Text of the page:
“There is no doubt that he is re­lent­less in his mis­sion to de­velop Sikkim. Un­like most politi­cians, he is flex­i­ble, quick to recog­nise his mis­takes and make amends. He reads a lot and keeps him­self abreast of global de­vel­op­ment mod­els,” says activist Tseten Lepcha, who has been at log­ger­heads with the CM. The will­ing­ness to ac­cept mis­takes was ev­i­dent when Cham­ling ad­mit­ted that his red car­pet to pharma com­pa­nies did not yield the de­sired re­sults in terms of gen­er­at­ing em­ploy­ment.

Crit­ics ar­gue that most of his schemes have been pop­ulist, but the num­bers re­flect that these schemes have helped in im­prov­ing so­cial in­di­ca­tors. The gov­ern­ment of­fers free med­i­cal treat­ment to all within the state. When a pa­tient is re­ferred to hos­pi­tals out­side the state, they get Rs 2 lakh as as­sis­tance from the gov­ern­ment. If the pa­tient be­longs to the

BPL cat­e­gory, the gov­ern­ment will bear the en­tire ex­pense. The state of­fers free ed­u­ca­tion till col­lege. There is also 30 per cent reser­va­tion for women in gov­ern­ment jobs and higher ed­u­ca­tion; 50 per cent seats are re­served for women in ur­ban lo­cal bod­ies and gram pan­chay­ats. “We can see a grow­ing num­ber of women in gov­ern­ment jobs,” says Dr Sand­hya Thapa, head of the so­ci­ol­ogy de­part­ment at Sikkim Univer­sity.

Ch­hib­ber counts sev­eral other achieve­ments—low­est fer­til­ity rate in the coun­try, 100 per cent elec­tri­fi­ca­tion and san­i­ta­tion and now a tar­get of 100 per cent lit­er­acy by the year­end. “The state has also out­per­formed the na­tional av­er­age on a broad range of so­cial pa­ram­e­ters as ev­i­denced in our anal­y­sis of the so­cial progress index. Apart from per­form­ing well on health and ed­u­ca­tion in­dices, Sikkim does an ex­cep­tional job of en­sur­ing per­sonal rights and safety,” says Amit Kapoor, chair­man of the In­sti­tute for Com­pet­i­tive­ness.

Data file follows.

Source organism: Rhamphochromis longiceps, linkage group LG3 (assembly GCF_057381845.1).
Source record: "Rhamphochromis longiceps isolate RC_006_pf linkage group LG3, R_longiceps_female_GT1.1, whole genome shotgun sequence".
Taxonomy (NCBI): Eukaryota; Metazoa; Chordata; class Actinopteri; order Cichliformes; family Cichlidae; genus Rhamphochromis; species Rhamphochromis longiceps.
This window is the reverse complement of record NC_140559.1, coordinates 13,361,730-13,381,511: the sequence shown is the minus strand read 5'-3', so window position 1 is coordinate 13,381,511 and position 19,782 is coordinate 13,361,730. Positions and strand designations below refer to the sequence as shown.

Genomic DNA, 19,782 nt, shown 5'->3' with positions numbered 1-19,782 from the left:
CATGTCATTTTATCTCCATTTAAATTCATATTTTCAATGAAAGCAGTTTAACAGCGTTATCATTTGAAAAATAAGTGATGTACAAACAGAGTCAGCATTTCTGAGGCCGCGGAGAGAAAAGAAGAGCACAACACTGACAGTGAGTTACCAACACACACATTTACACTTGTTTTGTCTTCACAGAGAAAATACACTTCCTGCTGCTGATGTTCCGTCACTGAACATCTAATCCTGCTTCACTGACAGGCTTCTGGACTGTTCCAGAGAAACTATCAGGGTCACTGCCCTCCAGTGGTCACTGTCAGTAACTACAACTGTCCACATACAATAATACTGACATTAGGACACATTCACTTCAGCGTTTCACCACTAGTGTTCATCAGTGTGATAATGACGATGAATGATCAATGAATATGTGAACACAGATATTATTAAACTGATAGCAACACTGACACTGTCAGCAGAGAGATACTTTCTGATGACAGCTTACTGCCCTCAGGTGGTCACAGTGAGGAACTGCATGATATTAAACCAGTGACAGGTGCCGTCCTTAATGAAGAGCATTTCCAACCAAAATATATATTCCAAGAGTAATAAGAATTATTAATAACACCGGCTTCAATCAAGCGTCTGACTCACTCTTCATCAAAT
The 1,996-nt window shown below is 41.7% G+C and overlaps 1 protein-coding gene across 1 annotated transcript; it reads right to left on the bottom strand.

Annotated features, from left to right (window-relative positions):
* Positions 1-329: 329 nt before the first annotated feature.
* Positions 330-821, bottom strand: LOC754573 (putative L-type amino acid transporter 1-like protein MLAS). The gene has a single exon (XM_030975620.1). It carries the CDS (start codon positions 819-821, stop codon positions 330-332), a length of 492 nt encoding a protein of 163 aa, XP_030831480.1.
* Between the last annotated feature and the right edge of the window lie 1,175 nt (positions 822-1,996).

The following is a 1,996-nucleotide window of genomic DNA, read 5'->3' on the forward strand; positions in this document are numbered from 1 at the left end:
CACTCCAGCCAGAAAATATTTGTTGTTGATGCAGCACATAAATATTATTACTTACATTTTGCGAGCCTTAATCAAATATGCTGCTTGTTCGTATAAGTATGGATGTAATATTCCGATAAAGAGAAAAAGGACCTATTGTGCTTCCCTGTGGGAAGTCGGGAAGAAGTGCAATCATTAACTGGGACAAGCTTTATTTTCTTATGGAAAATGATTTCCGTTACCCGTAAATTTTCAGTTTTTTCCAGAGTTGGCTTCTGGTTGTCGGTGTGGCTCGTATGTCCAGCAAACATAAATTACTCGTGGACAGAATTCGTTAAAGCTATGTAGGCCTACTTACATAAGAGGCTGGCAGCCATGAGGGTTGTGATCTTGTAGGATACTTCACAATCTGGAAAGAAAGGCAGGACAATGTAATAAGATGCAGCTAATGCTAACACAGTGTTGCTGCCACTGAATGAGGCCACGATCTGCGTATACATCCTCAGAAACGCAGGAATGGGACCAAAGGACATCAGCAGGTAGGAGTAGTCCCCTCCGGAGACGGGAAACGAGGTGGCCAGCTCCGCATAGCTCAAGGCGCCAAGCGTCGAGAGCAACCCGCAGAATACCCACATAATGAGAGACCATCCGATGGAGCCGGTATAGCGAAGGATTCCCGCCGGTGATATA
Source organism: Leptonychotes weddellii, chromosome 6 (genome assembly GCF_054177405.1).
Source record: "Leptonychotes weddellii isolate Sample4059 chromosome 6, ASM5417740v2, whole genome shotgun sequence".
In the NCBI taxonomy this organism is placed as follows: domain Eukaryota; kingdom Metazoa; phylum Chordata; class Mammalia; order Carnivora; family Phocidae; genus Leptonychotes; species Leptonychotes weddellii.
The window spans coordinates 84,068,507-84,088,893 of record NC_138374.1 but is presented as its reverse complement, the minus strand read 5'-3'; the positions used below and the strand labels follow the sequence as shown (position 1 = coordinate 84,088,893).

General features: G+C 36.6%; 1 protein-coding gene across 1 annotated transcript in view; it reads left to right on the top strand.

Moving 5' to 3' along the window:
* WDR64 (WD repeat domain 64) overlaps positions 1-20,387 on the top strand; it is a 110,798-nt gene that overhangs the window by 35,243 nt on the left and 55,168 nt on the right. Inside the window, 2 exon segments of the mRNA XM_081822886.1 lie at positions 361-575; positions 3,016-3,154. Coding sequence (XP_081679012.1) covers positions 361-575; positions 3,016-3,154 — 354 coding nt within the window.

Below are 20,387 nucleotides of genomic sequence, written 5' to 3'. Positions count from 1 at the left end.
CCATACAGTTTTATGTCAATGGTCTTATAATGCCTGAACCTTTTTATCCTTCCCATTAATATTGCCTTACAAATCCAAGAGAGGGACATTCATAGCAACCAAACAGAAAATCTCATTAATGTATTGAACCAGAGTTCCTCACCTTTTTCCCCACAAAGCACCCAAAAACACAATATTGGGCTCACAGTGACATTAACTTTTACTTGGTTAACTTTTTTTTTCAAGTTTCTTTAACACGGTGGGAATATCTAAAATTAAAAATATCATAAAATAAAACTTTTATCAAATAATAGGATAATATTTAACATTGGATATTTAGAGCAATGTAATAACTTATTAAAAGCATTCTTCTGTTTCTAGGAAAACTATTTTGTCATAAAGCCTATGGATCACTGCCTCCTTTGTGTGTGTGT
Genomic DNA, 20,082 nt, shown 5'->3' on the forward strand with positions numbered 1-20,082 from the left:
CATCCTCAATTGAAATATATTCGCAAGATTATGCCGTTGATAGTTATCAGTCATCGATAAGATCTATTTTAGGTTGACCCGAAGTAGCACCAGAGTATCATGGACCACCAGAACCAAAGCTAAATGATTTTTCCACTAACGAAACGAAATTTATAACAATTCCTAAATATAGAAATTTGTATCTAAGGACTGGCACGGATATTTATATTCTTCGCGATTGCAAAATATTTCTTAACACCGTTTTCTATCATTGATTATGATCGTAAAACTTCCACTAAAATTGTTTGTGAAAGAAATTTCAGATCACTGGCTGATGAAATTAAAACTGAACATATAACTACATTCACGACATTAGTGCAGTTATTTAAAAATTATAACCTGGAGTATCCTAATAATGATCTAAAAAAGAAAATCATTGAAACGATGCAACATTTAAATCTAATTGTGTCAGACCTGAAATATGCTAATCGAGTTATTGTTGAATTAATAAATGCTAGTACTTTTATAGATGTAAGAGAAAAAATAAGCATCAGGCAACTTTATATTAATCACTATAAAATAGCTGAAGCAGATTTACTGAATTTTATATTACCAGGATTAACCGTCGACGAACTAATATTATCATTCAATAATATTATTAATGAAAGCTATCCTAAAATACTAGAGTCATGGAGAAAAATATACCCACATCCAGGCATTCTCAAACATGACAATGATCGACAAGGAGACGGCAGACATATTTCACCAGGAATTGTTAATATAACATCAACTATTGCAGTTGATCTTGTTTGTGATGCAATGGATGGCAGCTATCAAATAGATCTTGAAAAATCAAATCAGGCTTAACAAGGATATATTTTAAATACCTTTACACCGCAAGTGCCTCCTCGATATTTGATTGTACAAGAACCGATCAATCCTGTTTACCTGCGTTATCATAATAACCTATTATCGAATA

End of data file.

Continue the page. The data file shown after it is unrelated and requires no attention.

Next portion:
Em­pow­er­ment of the peo­ple through de­cen­tral­i­sa­tion and in­sti­tu­tional gov­er­nance has been one of the high­lights of Cham­ling’s ten­ure. As Rai explains, the slo­gan of the SDF has been to in­spire vil­lagers to take con­trol of their gov­er­nance. “He has es­tab­lished unique fo­rums of di­rect civic en­gage­ment that in­clude un­der­tak­ing walks through the state to lis­ten to peo­ple and ad­dress their con­cerns,” says Rai.

He has also cham­pi­oned de­cen­tralised gov­er­nance to en­sure that peo­ple in the re­motest parts have their de­mands met,” says A.K. Shiva Ku­mar, a de­vel­op­ment econ­o­mist who has helped the state gov­ern­ment pre­pare a hu­man de­vel­op­ment index. Since 1994, the SDF gov­ern­ment has in­tro­duced sev­eral leg­is­la­tions and amend­ments to strengthen grass­roots democ­racy, in­crease pop­u­lar par­tic­i­pa­tion in the de­ci­sion­making process, con­duct reg­u­lar elec­tions and main­tain ac­tiv­ity map­ping. “Cham­ling be­lieves that in the eth­ni­cally het­ero­ge­neous state, lo­cal gov­ern­ment can cre­ate non­vi­o­lent plat­forms for in­tereth­nic and in­ter­group dis­cus­sion re­lat­ing to lo­cal is­sues and al­lo­ca­tion of re­sources,” says Durga Prasad Chet­tri, who teaches po­lit­i­cal sci­ence at Sikkim Univer­sity.